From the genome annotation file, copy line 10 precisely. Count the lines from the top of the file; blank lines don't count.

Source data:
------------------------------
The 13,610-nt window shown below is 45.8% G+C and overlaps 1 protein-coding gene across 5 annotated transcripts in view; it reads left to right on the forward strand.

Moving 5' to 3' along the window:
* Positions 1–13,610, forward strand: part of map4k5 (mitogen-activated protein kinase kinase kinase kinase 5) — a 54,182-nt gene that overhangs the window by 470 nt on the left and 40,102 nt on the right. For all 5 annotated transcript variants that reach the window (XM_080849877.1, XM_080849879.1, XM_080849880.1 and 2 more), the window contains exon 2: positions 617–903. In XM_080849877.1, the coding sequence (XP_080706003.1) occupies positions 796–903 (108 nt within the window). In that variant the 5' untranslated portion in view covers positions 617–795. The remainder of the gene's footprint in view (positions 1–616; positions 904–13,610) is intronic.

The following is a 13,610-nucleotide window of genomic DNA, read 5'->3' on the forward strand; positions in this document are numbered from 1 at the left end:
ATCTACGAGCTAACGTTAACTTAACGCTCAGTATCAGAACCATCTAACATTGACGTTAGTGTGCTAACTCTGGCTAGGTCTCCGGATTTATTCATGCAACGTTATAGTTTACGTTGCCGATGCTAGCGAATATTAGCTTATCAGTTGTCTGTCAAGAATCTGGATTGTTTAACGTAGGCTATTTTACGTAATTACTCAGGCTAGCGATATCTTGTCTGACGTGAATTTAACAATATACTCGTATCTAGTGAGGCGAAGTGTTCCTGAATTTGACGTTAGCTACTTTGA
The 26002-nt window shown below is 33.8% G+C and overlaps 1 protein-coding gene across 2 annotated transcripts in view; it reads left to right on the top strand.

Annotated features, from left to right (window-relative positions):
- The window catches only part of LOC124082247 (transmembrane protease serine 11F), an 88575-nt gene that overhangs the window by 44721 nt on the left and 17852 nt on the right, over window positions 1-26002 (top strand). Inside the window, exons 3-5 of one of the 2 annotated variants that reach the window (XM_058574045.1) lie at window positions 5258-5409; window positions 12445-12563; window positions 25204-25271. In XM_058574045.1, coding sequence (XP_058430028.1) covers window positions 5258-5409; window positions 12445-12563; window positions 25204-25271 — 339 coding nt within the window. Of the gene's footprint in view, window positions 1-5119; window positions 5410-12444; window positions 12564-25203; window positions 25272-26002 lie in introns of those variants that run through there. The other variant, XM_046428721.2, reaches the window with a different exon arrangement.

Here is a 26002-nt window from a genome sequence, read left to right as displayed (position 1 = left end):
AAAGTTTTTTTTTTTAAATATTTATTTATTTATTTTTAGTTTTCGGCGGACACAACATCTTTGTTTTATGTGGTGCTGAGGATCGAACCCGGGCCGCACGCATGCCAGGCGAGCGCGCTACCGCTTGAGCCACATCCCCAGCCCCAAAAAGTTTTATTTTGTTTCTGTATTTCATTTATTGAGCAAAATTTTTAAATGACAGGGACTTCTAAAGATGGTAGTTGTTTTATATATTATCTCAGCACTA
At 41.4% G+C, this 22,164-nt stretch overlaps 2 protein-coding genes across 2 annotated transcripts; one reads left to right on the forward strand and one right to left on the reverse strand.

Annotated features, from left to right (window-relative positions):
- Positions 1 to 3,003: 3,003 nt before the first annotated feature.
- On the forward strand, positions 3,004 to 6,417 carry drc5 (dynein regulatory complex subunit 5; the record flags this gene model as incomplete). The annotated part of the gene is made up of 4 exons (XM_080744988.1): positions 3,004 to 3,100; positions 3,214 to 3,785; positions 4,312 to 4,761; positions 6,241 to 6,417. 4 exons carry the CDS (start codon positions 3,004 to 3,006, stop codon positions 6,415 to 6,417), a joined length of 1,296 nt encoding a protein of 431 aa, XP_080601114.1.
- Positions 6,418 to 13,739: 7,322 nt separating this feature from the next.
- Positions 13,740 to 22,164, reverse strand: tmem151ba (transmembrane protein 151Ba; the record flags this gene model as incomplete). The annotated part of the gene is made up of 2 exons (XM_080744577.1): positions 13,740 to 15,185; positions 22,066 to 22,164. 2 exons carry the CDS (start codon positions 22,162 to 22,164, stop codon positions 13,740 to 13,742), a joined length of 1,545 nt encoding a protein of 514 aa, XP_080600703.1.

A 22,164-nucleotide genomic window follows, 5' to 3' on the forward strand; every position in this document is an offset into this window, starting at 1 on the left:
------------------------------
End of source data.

AAAGTTTTTTTTTTTAAATATTTATTTATTTATTTTTAGTTTTCGGCGGACACAACATCTTTGTTTTATGTGGTGCTGAGGATCGAACCCGGGCCGCACGCATGCCAGGCGAGCGCGCTACCGCTTGAGCCACATCCCCAGCCCCAAAAAGTTTTATTTTGTTTCTGTATTTCATTTATTGAGCAAAATTTTTAAATGACAGGGACTTCTAAAGATGGTAGTTGTTTTATATATTATCTCAGCACTA